Is this your first season - we give you our Equipment tips...
You got the job. You are now looking at five months of mountain mayhem - as well as a liberal smattering of hard work of course - so what do you need to take?
At Natives we've got more combined winter seasons than a medium length ice-age. So here are our suggestions.
Some form of eye protection is absolutely vital. You either need a pair of good quality shades or some goggles; in all honesty it is much better to have both.
Sunglasses will restrict you to fair weather skiing: they don't work well in fog and are next to useless if it's actually snowing. Goggles look pretty dumb when reclining in a deck chair or walking round town.
Make sure sunglasses are 100% UVA and UVB protective. Shades which aren't are worse than none at all - they trick your eye into thinking it is darker than it is expanding your pupils and making them more vulnerable to damage.
Goggles should be fully protective as well but you also need to think about lens tint. Dark lenses won't help you see definition in flat light, but the oranges and yellows that work best in poor visibility are often unbearable if it's really sunny.
Some goggles have interchangeable lenses for different conditions. As a one-off lens for any snow the Oakley Fire Iridium is pretty hot. But bear in mind you could buy two perfectly suited pairs of many other brands for the same price.
Generally it is best to buy clothing in the UK. You might find think that competition would drive prices down in ski resorts. In North America this can often be the case, but in Europe there is more of a captive market in the isolated stations and clothes are generally either comparable or slightly more expensive than in the UK.
You will also have very little time in those first few weeks to go shopping - what time you do have you'll want to spend up the mountain. When the sales start after Easter is the time to get gear on the continent.
Both skiers and boarders tend to wear clothes a bit baggier to allow freedom of movement these days. But girls (and guys?) with nice bums should think about other people and stick with a more figure-hugging pant. ;-)
Probably you'll have a company ski jacket provided. Unfortunately you will still almost certainly need one of your own.
Very few workers tend to wear uniform outside of work hours. Partially because this is because it has a slightly 'geeky' feel about it, like wearing school shoes on a Saturday. Also because it invites unwanted attention from guests: questions; services; and sometimes heckles (like hyenas, punters can be dangerous in packs).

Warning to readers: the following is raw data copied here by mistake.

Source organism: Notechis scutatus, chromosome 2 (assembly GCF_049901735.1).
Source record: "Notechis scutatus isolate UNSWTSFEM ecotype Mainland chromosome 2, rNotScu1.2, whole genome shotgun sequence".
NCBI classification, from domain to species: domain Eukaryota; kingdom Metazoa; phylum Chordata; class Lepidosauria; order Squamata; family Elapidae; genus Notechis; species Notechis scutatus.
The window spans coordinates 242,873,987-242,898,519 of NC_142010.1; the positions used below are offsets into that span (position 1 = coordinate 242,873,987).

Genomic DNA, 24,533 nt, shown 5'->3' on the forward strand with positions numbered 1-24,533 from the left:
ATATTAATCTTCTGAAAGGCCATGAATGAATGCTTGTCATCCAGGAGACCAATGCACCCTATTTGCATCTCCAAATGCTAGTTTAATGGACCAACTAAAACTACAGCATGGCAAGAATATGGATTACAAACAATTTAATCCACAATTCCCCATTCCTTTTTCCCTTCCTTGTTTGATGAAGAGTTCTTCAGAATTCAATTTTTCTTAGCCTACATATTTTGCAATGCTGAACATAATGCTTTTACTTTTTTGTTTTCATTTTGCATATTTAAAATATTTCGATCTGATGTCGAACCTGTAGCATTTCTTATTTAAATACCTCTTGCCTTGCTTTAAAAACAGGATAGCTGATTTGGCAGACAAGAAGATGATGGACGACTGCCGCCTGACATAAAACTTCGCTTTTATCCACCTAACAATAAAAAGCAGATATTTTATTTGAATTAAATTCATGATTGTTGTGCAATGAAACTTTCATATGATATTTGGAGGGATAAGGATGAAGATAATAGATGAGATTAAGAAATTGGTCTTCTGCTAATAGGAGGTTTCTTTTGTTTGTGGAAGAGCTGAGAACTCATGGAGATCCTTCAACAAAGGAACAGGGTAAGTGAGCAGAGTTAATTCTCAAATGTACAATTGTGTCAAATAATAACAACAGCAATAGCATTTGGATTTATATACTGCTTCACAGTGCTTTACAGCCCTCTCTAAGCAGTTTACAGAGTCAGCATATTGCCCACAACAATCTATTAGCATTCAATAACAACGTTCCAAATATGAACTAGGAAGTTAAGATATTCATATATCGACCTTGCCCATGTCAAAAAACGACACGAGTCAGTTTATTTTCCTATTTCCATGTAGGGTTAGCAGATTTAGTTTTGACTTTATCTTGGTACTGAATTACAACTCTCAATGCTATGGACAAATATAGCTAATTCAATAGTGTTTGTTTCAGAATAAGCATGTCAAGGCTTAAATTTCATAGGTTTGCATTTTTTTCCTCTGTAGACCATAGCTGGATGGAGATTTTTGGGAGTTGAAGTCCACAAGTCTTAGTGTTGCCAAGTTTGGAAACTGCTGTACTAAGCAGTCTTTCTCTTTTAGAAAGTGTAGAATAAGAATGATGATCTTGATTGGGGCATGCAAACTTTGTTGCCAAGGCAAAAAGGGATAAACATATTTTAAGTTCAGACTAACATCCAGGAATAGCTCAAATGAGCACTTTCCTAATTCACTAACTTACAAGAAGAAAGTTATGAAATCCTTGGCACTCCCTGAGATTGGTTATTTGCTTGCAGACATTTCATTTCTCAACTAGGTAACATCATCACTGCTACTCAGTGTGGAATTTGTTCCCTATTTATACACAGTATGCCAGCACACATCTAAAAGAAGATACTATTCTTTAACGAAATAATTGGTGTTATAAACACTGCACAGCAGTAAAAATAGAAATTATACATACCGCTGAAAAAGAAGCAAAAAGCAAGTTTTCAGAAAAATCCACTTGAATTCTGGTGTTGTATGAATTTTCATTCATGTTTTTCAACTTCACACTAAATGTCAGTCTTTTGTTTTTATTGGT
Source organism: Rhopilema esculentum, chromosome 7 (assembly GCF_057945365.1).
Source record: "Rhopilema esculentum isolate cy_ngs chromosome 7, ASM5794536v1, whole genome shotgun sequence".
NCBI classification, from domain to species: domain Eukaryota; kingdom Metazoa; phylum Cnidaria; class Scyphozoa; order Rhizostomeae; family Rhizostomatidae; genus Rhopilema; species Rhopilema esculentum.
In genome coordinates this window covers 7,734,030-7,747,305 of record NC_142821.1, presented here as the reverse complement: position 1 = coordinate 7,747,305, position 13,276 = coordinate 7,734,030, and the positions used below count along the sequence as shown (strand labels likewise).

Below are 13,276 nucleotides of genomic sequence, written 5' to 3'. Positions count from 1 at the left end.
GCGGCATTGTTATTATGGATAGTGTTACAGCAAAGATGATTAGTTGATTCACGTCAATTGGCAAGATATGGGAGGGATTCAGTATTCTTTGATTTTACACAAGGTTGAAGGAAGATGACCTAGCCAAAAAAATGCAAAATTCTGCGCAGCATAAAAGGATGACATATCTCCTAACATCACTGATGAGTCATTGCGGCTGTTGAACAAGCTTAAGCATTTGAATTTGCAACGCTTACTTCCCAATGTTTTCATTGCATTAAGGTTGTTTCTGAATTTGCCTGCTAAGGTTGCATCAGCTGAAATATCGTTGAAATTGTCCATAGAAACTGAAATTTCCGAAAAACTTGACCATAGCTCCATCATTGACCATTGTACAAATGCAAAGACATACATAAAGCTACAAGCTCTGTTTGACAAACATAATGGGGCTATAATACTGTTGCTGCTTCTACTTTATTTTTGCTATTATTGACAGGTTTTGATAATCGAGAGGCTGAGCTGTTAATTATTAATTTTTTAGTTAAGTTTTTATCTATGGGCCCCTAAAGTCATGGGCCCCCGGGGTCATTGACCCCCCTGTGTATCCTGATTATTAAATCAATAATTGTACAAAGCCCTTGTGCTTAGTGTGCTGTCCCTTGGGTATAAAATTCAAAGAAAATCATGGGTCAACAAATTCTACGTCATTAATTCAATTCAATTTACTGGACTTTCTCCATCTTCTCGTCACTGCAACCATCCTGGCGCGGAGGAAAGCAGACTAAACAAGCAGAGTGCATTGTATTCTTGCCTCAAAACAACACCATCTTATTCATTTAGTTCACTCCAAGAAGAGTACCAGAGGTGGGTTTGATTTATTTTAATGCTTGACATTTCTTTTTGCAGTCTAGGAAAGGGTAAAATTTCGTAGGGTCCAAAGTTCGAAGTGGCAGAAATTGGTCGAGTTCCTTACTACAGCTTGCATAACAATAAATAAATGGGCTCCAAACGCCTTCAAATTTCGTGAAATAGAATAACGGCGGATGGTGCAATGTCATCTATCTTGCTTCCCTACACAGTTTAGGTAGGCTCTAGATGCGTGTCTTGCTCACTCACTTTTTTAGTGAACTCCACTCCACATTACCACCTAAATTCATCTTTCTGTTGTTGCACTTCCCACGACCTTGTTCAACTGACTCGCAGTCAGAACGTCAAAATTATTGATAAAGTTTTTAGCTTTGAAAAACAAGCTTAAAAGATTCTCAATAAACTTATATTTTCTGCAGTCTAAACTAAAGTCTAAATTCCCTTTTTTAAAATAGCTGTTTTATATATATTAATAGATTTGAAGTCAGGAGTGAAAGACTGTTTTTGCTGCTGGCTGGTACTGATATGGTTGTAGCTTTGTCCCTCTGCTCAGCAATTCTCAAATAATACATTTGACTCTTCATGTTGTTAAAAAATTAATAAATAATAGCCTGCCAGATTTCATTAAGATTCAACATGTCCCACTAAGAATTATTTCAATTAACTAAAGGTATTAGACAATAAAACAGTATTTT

If you don't have much money to spend, you might want to think about ex-rental clothing, which is a fraction of the price.
You need something good quality here. You'll be wearing these almost everyday. Waterproof, breathable and with taped seams, otherwise you'll be putting on damp pants in the morning.
Salopettes - ski pants with braces - are very out of vogue these days. They do stay up better but they make going to the toilet and lift-nookie a bit of a chore. You can also accidentally perform a 'self-melvin' if you do the straps too tight.
Again, ex-rental trousers can be a real saving if you're on a tight budget.
Staying warm is all about layering, here are a few tips:
- Ladies tights with the feet cut off make excellent thermal leggings. Go for a high denier (the thickness) for more warmth and better durability, fishnets are notoriously ineffective.
- Get a decent quality fleece for your upper body - cheap ones really don't work very well and come to bits, good ones are virtually indestructible. A good wool jumper is probably superior to a bad fleece.
- Cotton next to the skin traps moisture, man-made fibres work much better. If you really suffer from the cold it is well worth investing in a micro-fleece top and a couple of thermal T-shirts.
- Gloves or mittens are really important and shouldn't be scrimped on. If you don't have much cash or get cold hands easily go for mittens; they are much warmer, so a cheaper pair will be adequate, a good pair really good.
The first thing you want to get are your boots. The difference between a rental set and your own specifically fitted pair is incomparable. Go to a good boot fitter that carries a lot of different brands, otherwise they might try and put you into a shape which isn't really the best for your foot.
For ski boots it is probably best to buy in resort, a good quality shop will be able to make adjustments if you find areas that are rubbing when you ski or your heels are lifting. You may also be able to pay in instalments if you hand over your passport.
Snowboard boots don't tend to have as many inherent problems, if you get a decent pair it really doesn't matter where you buy them. You do need to consider whether they will be compatible with the binding system of board you'll get though.
Skis and Boards
Most companies will have a deal with one or more local shops that provide their staff with free equipment in exchange for custom. With skis you will probably be able to get a set for the season, thoughunless you personally bring in a lot of trade or make good friends with the ski-techs you are unlikely to get a particularly good pair.
Boarders often find that they are allowed boards for a more limited period and might be asked to give them back over peak weeks, which is obviously infuriating. Rental boards are also generally step in systems, much easier for the shop but not the preferred setup of most good riders.
You might well be content with what you end up with, but if you've got the funds and you are going to be out for the whole season then your own kit is definitely the way forward.
You are unlikely to need a bike unless in Zermatt (see right)